Maybe praying to the writer gods for me as well, will help.

This is a very vulnerable thing for me to do. I am an introvert by nature where I drain from social interaction and putting myself out there. It’s paradoxical that I want to share my work with the world while wanting to keep it to myself.

The editing process shouldn’t take too long and then comes the step of pitching to agents my idea so that they will want to publish it. It’s as scary as it sounds.

I’m a very live-by-the-signs girl. If I have a burning in my belly and in my chest, I take that as I’m doing something right. I had that feeling when I moved away for college and I had it when I married my husband. Both decisions shaped my life for the very best.

I have that burning with this book, people. When I think about the things I see for it, I get really jittery. In a good way.

I’d like to leave one last thing with you. It’s one of my favorite quotes and what I have lived off while I go through this process. I tell myself this quote when negative thoughts tell me to stop while I’m ahead. I encourage you to contemplate it for yourselves with whatever you want to do.

“Decide that you want it more than you are afraid of it.”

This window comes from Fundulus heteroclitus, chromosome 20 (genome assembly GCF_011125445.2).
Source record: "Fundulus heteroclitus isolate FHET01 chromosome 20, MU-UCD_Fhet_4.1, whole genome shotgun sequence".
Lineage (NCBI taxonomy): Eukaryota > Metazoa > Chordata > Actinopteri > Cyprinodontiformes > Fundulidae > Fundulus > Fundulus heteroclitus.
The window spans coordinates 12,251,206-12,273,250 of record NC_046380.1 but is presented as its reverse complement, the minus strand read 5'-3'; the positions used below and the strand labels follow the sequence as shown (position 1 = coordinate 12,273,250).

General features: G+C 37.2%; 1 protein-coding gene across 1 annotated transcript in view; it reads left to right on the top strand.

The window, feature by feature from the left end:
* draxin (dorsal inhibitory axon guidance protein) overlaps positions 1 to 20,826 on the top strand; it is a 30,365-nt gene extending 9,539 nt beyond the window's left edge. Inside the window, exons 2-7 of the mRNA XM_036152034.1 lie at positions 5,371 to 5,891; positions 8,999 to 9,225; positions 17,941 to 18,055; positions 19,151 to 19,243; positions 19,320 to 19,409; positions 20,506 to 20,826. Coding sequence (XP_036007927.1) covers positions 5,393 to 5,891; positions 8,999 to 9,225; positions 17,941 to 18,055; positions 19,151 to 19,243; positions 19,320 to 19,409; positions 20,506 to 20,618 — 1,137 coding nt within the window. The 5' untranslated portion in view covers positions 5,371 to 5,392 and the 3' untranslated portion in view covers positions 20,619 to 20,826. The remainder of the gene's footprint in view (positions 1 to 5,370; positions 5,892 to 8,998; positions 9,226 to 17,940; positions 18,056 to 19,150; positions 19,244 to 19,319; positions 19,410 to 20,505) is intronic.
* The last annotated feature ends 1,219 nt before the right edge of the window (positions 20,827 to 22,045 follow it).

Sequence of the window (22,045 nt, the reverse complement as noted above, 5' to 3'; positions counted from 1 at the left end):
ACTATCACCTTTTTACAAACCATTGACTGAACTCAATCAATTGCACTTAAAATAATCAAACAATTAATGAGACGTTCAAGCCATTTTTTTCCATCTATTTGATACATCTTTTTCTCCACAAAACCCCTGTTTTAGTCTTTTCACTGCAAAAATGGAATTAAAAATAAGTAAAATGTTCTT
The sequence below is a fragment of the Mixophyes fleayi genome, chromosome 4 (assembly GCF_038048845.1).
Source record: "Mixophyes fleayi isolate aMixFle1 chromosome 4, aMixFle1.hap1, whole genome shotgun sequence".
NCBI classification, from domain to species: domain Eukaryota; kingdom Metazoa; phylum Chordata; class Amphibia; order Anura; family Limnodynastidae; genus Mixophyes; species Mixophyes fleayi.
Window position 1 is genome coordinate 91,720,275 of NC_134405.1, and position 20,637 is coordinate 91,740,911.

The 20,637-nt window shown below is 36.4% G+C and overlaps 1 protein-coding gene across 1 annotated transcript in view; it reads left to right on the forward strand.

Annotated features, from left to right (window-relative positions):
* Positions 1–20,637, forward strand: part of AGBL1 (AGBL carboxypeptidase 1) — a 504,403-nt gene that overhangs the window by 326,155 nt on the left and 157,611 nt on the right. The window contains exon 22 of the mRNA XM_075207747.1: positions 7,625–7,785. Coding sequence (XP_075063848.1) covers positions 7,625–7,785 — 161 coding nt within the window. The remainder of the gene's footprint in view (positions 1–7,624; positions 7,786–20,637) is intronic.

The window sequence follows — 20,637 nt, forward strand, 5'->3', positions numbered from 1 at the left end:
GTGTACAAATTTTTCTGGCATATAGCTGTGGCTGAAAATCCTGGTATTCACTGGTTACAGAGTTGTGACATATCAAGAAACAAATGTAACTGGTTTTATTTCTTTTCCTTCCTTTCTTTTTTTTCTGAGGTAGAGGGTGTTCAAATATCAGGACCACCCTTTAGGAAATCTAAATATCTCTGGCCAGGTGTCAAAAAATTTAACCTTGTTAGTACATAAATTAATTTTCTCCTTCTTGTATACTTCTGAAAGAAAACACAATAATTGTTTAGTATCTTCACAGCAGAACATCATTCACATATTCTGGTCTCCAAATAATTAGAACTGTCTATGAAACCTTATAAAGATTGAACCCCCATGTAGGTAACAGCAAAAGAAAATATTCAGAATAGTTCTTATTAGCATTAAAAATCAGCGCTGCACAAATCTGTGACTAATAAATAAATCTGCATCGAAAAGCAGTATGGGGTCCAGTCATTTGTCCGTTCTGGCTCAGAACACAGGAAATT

Thanks for reading this novel in itself.

Morgan

6 thoughts on “Baby in the form of a book”

  1. I support you because I love you and want to encourage your creative intentions. I’m proud of your character board because that tells me that you really are serious about writing.
    When I read a book, I imagine the character to be played by actors who I think would be good at playing that role.
    I’m surrounded by books old and new that have been on my shelves because I can’t part with them. I hope one day I have your books on my shelves to be read and cherished.

    Like

  2. Dearest Morgan,
    Canadian award-winning author Margaret Atwood, whose
    “The Handmaiden’s Tale” is hot again right now, declared at age 16, after having just written her first poem, that she was a writer with a capital W! And she became one! It’s wonderful to see the honorific Author in front of your name, Morgan, and you are, having already written your first novel. Congratulations! Follow your dream and your talent. Rik and I so look forward to reading your first published work, but please remember that we’d love to read it even before it’s published! Love, Mona

    Like

  3. Wow Morgan, this is fantastic! So proud of you. My entire life I have followed my gut…and many times my heart. You can’t go wrong with either.

    You have an amazing talent, shoot for the stars ✨

    Congratulations 😘

    Like

Leave a Reply

Fill in your details below or click an icon to log in:

WordPress.com Logo

You are commenting using your WordPress.com account. Log Out /  Change )

Google photo

You are commenting using your Google account. Log Out /  Change )

Twitter picture

You are commenting using your Twitter account. Log Out /  Change )

Facebook photo

You are commenting using your Facebook account. Log Out /  Change )

Connecting to %s